My boyfriend and I had no degrees and taught for almost a year freelancing and volunteering. We both entered on tourist visas and just extended it every 3 months. Depending on the the agency you find and how many extensions you've used up, you may or may not have to leave the country and re-enter. It was a nice excuse to take a trip to Cambodia (very affordable tours).

The trick to it is to get the sponsoring party to hire you on a volunteer and pay you by covering expenses and allocating stipends instead.  Since there is no salary or official job description from the ministry to fulfill, the rules are less stringent. I see that is how you entered the country originally and that would have kept you under the radar. The problem here is now the ministry knows you're up to loftier ambitions and by upgrading to that work permit triggered some attention. Now that they know you're trying to turn a profit, it's hard to dissuade them of it. You might be better off starting over in a new region where the police haven't noticed you as much and the volunteering backstory will still fly.

Of course , I had to still submit an official cv and copies of relevant certifications but a degree was not required for most private institutions, only for jobs with the ministry and state institutions. Private institutions can list a job opening for whatever they want so as long as they don't demand a degree in their job posting, the ministry won't either. It really all depends on how the employer draws up the contract. It boils down to how badly do the employers want to have you there and if they're willing to bend over backwards a little.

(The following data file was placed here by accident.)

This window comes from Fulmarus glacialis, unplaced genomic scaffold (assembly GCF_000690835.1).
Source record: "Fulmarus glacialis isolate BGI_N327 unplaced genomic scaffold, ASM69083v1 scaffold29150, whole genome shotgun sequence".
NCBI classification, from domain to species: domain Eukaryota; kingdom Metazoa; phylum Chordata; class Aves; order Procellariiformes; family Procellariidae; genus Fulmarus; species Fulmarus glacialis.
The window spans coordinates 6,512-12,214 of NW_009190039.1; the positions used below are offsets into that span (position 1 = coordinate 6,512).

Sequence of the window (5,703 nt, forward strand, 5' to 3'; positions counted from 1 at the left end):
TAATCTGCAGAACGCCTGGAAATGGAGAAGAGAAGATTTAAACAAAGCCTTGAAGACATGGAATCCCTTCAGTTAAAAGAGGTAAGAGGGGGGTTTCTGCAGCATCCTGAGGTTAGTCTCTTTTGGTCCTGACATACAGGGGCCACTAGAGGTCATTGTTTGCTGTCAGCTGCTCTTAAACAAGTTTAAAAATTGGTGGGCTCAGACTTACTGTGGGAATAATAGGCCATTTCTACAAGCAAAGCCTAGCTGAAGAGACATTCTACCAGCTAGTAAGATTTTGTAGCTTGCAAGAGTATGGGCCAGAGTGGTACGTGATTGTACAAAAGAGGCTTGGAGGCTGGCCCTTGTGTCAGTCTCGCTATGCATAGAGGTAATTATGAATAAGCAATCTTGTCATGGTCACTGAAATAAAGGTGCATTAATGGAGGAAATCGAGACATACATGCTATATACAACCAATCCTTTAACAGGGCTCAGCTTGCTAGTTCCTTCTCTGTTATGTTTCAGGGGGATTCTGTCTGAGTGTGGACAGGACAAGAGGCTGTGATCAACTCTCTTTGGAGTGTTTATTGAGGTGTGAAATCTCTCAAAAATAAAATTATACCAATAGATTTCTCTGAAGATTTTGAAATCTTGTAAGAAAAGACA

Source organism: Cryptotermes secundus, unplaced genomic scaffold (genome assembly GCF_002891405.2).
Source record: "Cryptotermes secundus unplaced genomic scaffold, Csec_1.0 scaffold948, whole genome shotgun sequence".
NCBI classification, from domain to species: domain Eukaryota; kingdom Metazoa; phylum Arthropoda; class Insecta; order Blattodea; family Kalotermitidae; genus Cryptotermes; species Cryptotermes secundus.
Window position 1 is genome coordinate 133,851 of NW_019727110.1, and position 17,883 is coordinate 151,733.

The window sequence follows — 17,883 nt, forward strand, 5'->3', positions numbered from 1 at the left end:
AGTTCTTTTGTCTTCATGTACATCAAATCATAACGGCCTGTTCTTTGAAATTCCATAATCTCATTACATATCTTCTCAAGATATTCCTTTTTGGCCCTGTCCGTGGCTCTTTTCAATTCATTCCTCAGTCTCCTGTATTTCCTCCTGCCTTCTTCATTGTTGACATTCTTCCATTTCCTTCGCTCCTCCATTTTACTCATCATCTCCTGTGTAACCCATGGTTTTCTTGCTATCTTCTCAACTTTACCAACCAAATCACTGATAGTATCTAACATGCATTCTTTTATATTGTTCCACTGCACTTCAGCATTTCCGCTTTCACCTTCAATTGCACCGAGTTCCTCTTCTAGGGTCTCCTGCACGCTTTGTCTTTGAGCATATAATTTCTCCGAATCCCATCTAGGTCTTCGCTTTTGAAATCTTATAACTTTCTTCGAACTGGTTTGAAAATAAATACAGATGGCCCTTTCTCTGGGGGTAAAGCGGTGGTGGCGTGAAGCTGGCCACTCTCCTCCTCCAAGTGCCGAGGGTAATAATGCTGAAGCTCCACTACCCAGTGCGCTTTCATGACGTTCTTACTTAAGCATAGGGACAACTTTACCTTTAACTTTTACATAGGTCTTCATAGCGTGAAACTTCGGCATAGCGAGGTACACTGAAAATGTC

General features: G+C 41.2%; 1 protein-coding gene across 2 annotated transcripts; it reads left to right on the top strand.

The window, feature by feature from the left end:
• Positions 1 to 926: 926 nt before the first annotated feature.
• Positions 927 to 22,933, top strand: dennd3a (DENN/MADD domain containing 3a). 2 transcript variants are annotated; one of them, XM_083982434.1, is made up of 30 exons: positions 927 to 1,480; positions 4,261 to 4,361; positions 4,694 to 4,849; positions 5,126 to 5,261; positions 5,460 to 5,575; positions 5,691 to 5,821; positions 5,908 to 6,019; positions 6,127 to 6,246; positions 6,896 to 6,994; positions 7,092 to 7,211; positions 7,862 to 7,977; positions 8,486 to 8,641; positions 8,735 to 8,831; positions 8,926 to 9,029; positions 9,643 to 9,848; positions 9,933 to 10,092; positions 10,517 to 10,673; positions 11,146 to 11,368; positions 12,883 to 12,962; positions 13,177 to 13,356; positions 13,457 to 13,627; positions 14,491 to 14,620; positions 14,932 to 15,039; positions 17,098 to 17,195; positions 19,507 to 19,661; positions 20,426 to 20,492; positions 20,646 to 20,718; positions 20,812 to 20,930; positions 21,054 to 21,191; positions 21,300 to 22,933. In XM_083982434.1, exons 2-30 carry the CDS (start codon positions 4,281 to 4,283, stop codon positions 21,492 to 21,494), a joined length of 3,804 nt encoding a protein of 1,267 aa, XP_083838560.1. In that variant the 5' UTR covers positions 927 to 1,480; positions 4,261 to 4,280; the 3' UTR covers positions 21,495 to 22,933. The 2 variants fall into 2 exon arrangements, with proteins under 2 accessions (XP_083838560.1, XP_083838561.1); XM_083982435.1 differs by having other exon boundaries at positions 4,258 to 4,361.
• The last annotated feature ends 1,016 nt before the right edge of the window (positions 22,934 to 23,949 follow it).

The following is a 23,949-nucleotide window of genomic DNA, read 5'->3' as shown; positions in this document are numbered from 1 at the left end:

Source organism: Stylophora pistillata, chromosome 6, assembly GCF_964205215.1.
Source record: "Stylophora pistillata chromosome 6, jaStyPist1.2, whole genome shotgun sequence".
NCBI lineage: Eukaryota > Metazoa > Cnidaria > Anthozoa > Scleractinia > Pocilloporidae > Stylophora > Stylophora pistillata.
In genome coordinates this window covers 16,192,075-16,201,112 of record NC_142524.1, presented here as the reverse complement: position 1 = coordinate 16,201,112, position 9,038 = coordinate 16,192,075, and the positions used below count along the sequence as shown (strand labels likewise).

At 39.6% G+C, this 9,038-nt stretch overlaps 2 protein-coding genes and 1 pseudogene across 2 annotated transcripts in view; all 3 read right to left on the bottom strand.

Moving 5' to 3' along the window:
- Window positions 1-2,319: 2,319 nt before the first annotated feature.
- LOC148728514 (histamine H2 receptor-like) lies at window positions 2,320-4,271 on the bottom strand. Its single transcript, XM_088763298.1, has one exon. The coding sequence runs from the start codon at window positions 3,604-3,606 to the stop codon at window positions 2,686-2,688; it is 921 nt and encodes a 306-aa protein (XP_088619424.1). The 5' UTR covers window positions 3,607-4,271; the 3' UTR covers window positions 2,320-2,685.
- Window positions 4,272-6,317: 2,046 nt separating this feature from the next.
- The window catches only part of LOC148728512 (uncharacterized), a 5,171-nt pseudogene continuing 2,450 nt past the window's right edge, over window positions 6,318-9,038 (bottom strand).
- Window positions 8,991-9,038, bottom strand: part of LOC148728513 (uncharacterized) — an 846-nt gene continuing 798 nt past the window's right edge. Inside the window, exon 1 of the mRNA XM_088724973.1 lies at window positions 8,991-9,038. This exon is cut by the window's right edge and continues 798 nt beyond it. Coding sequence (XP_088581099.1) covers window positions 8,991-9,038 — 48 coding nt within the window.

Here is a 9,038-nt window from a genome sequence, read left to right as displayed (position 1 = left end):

The most basic requirement in order to qualify as an English teacher was that you were a native English speaker. All I had to do was establish that I was educated in a native English speaking country and had some sort TEFL/TESL etc. training. As far as their laws go, that was the extent of it. My sponsors didn't want to deal with the paperwork of a work permit either so they just wrote up subversive contracts and registered us with the regional police that way. The visa fees are much less exorbitant that way as well.

If you don't have that kind relationship with your employers or have financial obligations where you need a salary that's on the books, the way you have described it is pretty much how the cookie crumbles. Come back with a degree otherwise if you're looking for more stable long term teaching positions and intend on moving there. Although there are plenty of expat war vets that have come back to retire/teach and they've never been hassled for a degree. Ageism might play a bit of a factor here, but if you appear competent, they won't press for one if you already have plenty of relevant experience already locked down.

Couldn't have said it better myself!

Sadly?     Nope.      ( I'm not a blue-eyed blonde!)
..but I had more work than I could handle, doing
'exactly' the same thing.   Start afresh & afar.

Perfect response. My answers would be the same even in the North of Vietnam